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Workers on the Border between Employment and Self-employment

Author

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  • Ulrike Muehlberger
  • Silvia Pasqua

Abstract

The number of workers on the border between self-employment and employment has strongly increased across Europe over the last decade. This paper investigates whether and in what respect these workers differ from employees and self-employed, and analyses whether these work relationships are a stepping stone to more stable employment in the short-run using Italian data. Depending on the data source, the “para-subordinates” represent between 1.8 percent and 5.3 percent of the Italian labor force. Since most of them work only for one company and are strongly integrated into the firm of the contract partner, we argue that labor and social security law discriminates against these workers whose status is in fact very close to employees. We find that they are not low-qualified workers, but young, highly educated professionals. At the same time these contracts seem not to be a port of entry into the labor market nor do we find that they are a vehicle to more stable jobs. However, they are a possibility for women to work part-time.

Suggested Citation

  • Ulrike Muehlberger & Silvia Pasqua, 2009. "Workers on the Border between Employment and Self-employment," Review of Social Economy, Taylor & Francis Journals, vol. 67(2), pages 201-228.
  • Handle: RePEc:taf:rsocec:v:67:y:2009:i:2:p:201-228
    DOI: 10.1080/00346760701875215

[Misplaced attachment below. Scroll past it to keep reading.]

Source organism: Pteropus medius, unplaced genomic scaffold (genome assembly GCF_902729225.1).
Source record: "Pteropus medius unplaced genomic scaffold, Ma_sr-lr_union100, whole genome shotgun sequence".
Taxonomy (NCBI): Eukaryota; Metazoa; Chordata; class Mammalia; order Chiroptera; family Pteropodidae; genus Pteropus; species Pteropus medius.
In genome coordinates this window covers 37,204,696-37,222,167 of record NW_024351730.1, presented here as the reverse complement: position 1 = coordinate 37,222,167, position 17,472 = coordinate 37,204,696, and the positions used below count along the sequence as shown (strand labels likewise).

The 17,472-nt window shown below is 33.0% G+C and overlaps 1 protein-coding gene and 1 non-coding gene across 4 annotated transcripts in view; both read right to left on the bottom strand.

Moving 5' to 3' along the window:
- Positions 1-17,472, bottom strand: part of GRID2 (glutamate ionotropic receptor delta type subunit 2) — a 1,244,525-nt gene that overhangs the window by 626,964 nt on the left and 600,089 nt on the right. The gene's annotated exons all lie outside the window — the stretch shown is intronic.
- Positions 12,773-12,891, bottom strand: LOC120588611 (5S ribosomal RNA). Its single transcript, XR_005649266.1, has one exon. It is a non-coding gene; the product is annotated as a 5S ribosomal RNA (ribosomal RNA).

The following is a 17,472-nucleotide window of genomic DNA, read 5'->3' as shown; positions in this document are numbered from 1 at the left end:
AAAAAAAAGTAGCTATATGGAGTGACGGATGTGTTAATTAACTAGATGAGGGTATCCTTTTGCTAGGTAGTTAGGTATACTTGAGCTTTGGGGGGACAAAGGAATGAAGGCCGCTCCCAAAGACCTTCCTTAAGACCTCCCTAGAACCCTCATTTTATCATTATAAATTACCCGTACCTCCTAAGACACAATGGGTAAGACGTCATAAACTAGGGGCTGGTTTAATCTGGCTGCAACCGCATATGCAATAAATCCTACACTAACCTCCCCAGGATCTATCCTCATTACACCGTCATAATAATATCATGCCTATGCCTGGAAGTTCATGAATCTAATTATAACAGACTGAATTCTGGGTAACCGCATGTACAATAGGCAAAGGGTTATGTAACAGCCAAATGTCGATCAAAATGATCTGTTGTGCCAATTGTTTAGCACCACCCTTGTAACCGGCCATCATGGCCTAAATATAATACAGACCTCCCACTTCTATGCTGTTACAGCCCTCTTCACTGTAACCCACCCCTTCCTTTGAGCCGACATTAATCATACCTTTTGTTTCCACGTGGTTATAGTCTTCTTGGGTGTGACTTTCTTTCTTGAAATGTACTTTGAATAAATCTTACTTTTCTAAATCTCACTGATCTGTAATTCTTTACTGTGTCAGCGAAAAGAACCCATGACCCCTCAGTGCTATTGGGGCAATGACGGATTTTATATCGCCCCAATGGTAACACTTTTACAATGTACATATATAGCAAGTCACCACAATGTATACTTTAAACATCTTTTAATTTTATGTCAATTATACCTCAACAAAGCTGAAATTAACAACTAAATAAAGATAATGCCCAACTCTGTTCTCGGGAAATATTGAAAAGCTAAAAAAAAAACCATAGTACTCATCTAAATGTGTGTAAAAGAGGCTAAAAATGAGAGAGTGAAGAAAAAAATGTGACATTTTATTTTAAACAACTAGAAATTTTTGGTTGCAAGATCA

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    References listed on IDEAS

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    1. Fabio Berton & Lia Pacelli & Giovanna Segre, 2005. "Il lavoro parasubordinato in Italia: tra autonomia del lavoratore e precarietà del lavoro," Rivista italiana degli economisti, Società editrice il Mulino, issue 1, pages 57-100.
    2. Sara Rica & Amaia Iza, 2005. "Career Planning in Spain: Do Fixed-term Contracts Delay Marriage and Parenthood?," Review of Economics of the Household, Springer, vol. 3(1), pages 49-73, November.
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    Citations

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    Cited by:

    1. Mussida Chiara & Sciulli Dario, 2015. "Flexibility Policies and Re-employment Probabilities in Italy," The B.E. Journal of Economic Analysis & Policy, De Gruyter, vol. 15(2), pages 621-651, April.
    2. Sieds, 2012. "Complete Volume LXVI n.1 2012," RIEDS - Rivista Italiana di Economia, Demografia e Statistica - Italian Review of Economics, Demography and Statistics, SIEDS Societa' Italiana di Economia Demografia e Statistica, vol. 66(1), pages 1-296.
    3. Sarah Wall, 2015. "Dimensions of Precariousness in an Emerging Sector of Self-Employment: A Study of Self-Employed Nurses," Gender, Work and Organization, Wiley Blackwell, vol. 22(3), pages 221-236, May.
    4. Eichhorst, Werner & Kahanec, Martin & Kendzia, Michael J. & Wehner, Caroline & al., et, 2013. "Report No. 54: Social Protection Rights of Economically Dependent Self-employed Workers," IZA Research Reports 54, Institute for the Study of Labor (IZA).
    5. Böheim, René & Mühlberger, Ulrike, 2009. "Dependent self-employment: workers between employment and self-employment in the UK," Zeitschrift für ArbeitsmarktForschung - Journal for Labour Market Research, Institut für Arbeitsmarkt- und Berufsforschung (IAB), Nürnberg [Institute for Employment Research, Nuremberg, Germany], vol. 42(2), pages 182-195.
    6. Concepción Román & Emilio Congregado & José Millán, 2011. "Dependent self-employment as a way to evade employment protection legislation," Small Business Economics, Springer, vol. 37(3), pages 363-392, October.

    More about this item

    Keywords

    self-employment; dependency; outsourcing;

    JEL classification:

    • K31 - Law and Economics - - Other Substantive Areas of Law - - - Labor Law
    • J21 - Labor and Demographic Economics - - Demand and Supply of Labor - - - Labor Force and Employment, Size, and Structure
    • L22 - Industrial Organization - - Firm Objectives, Organization, and Behavior - - - Firm Organization and Market Structure

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